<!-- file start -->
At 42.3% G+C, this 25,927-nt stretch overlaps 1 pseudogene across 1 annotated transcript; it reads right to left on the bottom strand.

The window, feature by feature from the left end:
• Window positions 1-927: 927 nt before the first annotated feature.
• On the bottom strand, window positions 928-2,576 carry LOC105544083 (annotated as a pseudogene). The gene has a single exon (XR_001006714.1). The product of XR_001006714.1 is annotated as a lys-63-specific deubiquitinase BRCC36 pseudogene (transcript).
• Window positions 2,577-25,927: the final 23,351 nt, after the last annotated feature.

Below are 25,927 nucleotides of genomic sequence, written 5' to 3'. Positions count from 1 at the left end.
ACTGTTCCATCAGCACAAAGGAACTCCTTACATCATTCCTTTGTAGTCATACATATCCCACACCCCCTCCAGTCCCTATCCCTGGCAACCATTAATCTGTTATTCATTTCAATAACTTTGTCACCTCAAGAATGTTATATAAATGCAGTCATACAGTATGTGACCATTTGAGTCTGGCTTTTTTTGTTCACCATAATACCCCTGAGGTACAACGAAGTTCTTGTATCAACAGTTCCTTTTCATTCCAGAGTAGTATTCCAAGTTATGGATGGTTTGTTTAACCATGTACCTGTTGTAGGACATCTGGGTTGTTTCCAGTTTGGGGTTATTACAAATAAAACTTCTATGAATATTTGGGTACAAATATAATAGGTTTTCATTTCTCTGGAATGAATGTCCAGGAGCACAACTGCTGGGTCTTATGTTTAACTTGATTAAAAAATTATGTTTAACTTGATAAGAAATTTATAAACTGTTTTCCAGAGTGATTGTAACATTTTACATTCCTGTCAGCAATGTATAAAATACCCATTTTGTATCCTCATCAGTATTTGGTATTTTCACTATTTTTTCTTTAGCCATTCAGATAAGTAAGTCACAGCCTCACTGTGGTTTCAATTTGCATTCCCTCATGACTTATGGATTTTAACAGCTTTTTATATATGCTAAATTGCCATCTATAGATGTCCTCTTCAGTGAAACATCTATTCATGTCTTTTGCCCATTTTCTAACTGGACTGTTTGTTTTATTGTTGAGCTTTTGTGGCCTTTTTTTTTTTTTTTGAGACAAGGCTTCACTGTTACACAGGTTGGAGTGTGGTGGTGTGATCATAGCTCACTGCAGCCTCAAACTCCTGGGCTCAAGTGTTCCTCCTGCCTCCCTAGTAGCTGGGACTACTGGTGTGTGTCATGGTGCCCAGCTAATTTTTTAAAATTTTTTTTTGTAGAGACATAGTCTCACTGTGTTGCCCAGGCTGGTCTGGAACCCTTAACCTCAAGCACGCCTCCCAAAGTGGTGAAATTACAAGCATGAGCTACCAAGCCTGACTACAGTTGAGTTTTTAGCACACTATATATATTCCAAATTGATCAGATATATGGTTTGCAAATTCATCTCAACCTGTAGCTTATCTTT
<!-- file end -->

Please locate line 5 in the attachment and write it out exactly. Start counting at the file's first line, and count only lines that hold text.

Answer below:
• Window positions 2,577-25,927: the final 23,351 nt, after the last annotated feature.